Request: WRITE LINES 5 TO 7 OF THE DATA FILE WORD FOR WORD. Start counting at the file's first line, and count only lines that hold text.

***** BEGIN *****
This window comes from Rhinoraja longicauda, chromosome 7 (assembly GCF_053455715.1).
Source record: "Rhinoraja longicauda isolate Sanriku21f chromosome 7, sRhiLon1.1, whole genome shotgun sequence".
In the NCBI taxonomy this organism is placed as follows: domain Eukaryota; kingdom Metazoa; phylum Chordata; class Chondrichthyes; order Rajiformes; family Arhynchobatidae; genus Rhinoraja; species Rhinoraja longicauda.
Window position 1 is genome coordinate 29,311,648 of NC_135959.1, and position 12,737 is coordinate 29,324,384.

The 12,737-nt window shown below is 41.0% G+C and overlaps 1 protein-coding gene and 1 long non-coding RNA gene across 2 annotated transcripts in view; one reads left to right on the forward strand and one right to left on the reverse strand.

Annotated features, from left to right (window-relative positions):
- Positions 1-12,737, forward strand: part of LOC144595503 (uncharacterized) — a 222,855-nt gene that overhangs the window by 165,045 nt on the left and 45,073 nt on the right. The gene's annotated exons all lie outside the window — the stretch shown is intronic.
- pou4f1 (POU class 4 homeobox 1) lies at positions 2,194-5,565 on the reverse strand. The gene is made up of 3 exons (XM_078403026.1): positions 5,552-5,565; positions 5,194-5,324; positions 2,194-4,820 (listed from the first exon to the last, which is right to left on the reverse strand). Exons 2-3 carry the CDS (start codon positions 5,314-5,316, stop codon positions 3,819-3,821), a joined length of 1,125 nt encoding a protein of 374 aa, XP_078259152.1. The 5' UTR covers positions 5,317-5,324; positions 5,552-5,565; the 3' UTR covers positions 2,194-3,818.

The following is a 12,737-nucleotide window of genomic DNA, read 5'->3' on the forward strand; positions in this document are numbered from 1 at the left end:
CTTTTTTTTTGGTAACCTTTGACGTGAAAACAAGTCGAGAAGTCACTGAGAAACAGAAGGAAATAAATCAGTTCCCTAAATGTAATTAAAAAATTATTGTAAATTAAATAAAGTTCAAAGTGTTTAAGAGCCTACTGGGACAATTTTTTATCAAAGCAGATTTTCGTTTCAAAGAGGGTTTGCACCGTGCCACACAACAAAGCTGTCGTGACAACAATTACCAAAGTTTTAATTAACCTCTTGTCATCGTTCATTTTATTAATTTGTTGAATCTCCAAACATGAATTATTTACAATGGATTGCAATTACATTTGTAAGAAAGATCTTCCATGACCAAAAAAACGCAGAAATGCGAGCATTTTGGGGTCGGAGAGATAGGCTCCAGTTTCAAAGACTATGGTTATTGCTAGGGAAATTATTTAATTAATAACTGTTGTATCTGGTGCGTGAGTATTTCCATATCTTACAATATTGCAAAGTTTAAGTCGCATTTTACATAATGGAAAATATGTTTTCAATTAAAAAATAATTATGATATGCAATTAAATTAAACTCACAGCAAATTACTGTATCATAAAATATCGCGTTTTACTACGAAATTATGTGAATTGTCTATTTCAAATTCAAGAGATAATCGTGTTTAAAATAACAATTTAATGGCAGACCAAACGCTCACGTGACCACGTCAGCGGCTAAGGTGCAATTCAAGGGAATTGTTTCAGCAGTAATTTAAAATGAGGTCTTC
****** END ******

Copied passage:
The 12,737-nt window shown below is 41.0% G+C and overlaps 1 protein-coding gene and 1 long non-coding RNA gene across 2 annotated transcripts in view; one reads left to right on the forward strand and one right to left on the reverse strand.

Annotated features, from left to right (window-relative positions):
- Positions 1-12,737, forward strand: part of LOC144595503 (uncharacterized) — a 222,855-nt gene that overhangs the window by 165,045 nt on the left and 45,073 nt on the right. The gene's annotated exons all lie outside the window — the stretch shown is intronic.